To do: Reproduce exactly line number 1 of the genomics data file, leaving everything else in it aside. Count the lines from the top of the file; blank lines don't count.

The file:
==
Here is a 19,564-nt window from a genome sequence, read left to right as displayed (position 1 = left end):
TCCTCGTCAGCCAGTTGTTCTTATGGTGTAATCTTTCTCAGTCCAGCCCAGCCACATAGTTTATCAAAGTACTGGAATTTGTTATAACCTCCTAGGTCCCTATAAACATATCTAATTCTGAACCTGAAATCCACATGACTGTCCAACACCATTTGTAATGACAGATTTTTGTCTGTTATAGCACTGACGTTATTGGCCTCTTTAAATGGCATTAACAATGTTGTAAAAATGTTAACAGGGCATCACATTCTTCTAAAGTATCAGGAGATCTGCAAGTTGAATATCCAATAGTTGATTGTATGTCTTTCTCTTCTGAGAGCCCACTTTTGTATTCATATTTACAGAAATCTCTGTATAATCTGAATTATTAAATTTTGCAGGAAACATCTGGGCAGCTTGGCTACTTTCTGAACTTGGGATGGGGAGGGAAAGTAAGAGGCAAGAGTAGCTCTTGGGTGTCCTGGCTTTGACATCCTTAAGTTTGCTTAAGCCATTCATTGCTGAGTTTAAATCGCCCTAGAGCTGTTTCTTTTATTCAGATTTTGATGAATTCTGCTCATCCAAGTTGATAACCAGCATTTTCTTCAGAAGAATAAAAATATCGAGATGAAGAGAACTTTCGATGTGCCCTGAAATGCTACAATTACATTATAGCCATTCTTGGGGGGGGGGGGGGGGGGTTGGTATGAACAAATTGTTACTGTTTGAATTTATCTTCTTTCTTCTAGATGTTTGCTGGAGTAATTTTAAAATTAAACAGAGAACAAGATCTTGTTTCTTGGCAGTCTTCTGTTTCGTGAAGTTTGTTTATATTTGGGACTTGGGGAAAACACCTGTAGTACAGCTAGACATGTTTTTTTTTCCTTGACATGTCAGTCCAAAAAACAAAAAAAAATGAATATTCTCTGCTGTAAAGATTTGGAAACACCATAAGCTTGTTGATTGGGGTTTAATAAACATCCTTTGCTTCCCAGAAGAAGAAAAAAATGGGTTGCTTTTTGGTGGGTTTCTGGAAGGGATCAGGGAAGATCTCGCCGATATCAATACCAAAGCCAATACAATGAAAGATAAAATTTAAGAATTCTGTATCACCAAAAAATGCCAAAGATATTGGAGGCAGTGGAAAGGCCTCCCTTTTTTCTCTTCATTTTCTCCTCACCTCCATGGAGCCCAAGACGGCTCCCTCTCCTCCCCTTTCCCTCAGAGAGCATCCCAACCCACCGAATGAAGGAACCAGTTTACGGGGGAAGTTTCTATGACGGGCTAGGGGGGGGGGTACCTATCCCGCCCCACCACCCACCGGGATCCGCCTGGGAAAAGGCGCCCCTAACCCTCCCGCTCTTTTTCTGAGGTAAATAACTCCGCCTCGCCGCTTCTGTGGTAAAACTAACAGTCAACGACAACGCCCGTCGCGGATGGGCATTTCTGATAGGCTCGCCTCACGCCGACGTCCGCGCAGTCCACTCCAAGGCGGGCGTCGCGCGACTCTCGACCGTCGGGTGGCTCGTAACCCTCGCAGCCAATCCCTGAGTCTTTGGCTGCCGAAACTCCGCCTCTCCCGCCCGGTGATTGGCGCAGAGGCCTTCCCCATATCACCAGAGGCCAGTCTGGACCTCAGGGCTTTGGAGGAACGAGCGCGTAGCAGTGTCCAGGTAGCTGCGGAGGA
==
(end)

Here is a 19,564-nt window from a genome sequence, read left to right as displayed (position 1 = left end):